Settlement Agreements: Mutual Verses Unilateral

Settlement Agreements: Mutual Verses Unilateral

A settlement agreement, also called a release, is a binding contract that settles a lawsuit or potential lawsuit between two or more parties and stipulates that no lawsuit can be filed in the future. The courts encourage parties to resolve their dispute through a settlement agreement rather than through the courts. The two main types of settlement agreements are 1) mutual settlement agreement and 2) unilateral settlement agreement.

Mutual Settlement Agreement

The first type of settlement agreement is a mutual settlement agreement, or a mutual release. In a mutual settlement agreement, each party releases the other from the lawsuit or potential lawsuit. A mutual settlement agreement is the most common type of settlement agreement because it protects all parties from possible litigation in the future.

Unilateral Settlement Agreement

The second type of settlement agreement is a unilateral settlement agreement, or a unilateral release. In a unilateral settlement agreement, only one party is released. Unilateral settlement agreements are common in unfair labor disputes. Therefore, the party not released could face potential legal issues in the future.

Who is Released in a Settlement Agreement?

In a settlement agreement, the parties are releasing each other (or one party) from any claims that may arise out of the incident and any future claims that may arise from the incident. The settlement agreement needs to specifically state that the party or parties are released. Heirs, executors, and assignees can also be released in a settlement agreement, whether it be mutual or unilateral. For example, if a woman has heirs, such as two children and six grandchildren, those heirs can also be released so they do not become liable for any debts owed by their mother and grandmother.

What Needs to be in a Settlement Agreement?

Regardless of the kind of settlement agreement, it does need to contain the following 1) Full names of the parties joining and signing the release, 2) Specifics about the incident that put the parties in conflict, 3) The title of the lawsuit if a lawsuit is pending, 4) The consideration, and 5) Indicate exactly what the parties are releasing each other from.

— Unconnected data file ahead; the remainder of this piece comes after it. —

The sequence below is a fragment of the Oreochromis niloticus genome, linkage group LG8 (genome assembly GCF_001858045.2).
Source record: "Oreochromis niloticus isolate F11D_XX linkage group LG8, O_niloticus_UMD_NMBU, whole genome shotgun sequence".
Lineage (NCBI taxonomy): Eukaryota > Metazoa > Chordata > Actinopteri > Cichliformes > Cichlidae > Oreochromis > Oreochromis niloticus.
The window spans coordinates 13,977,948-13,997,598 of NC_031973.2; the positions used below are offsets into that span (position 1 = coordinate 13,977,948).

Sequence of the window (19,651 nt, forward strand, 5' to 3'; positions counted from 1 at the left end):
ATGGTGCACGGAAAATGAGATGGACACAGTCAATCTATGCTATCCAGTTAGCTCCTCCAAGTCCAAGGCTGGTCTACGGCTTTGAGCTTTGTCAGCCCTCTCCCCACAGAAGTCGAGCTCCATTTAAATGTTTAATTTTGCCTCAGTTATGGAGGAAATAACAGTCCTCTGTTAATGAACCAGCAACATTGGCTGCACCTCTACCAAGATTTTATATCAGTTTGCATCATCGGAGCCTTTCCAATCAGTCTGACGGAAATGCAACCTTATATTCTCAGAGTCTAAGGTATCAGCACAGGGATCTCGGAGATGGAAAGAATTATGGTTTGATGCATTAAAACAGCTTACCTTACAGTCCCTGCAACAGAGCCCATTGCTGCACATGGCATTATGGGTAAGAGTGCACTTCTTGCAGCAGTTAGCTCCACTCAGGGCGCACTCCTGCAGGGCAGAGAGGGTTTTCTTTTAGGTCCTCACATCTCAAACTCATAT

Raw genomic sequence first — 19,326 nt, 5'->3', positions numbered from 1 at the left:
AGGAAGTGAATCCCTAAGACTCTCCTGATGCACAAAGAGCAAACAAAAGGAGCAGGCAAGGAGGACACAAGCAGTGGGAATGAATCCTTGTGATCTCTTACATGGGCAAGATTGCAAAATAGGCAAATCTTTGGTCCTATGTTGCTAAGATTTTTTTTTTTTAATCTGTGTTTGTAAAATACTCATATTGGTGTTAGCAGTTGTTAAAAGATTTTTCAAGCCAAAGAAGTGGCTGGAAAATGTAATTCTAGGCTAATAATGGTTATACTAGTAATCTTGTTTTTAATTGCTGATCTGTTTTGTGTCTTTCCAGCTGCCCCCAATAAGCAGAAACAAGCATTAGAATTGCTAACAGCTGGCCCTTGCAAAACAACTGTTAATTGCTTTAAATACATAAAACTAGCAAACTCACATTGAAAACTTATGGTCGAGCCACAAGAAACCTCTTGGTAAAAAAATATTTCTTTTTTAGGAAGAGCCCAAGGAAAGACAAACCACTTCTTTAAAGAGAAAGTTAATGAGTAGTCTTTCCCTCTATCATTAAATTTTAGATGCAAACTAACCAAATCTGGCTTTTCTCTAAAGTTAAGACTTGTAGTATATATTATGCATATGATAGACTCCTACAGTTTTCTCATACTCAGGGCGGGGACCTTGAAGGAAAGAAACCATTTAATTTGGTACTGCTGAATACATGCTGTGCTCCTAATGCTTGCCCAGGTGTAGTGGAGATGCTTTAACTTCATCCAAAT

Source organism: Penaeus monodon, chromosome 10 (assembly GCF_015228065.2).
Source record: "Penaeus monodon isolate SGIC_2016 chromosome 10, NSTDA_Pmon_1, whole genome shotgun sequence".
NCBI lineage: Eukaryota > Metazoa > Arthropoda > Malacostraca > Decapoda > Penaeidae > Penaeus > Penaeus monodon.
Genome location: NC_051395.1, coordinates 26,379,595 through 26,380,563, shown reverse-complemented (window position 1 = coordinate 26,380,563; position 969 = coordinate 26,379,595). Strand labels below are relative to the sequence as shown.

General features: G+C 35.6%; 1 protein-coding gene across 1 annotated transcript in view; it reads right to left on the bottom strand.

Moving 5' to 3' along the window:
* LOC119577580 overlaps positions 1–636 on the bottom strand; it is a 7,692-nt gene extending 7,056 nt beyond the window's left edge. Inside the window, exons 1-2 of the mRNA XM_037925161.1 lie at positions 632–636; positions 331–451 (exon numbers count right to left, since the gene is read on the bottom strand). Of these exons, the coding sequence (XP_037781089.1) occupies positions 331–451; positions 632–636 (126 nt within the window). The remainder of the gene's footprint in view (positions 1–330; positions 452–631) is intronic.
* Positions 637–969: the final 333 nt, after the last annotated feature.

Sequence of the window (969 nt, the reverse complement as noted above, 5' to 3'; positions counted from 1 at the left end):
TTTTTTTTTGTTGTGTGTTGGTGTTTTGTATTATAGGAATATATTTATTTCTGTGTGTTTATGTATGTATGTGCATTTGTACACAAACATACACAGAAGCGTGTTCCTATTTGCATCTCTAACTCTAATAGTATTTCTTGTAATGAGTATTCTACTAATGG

The consideration is the monetary amount of the settlement and anything else either party agrees to. In essence, the consideration is what will end the dispute. For example, in a settlement agreement involving a car accident, the injured party may ask for the consideration of $50,000 in medical bills and $10,000 for their pain and suffering. They may also ask that person who damaged their car pay for the repairs to the car. Consideration does not strictly have to be a monetary amount. For example, in a business dispute that involves a settlement agreement, a business may agree to stop using a certain name because it is too close to the other business’ name.

Who is Liable in a Settlement Agreement?

When parties enter into a settlement agreement, they are not admitting liability, especially in a unilateral settlement agreement. The settlement agreement simply ends the dispute regardless of liability. A settlement agreement should always be in writing and signed by all parties involved.

If you need assistance in a civil dispute, local attorney Andrew Szocka provides thorough civil litigation help in the Chicagoland area. To schedule a free initial consultation, visit the Law Office of Andrew Szocka, P.C. or call the office at (815) 455-8430.

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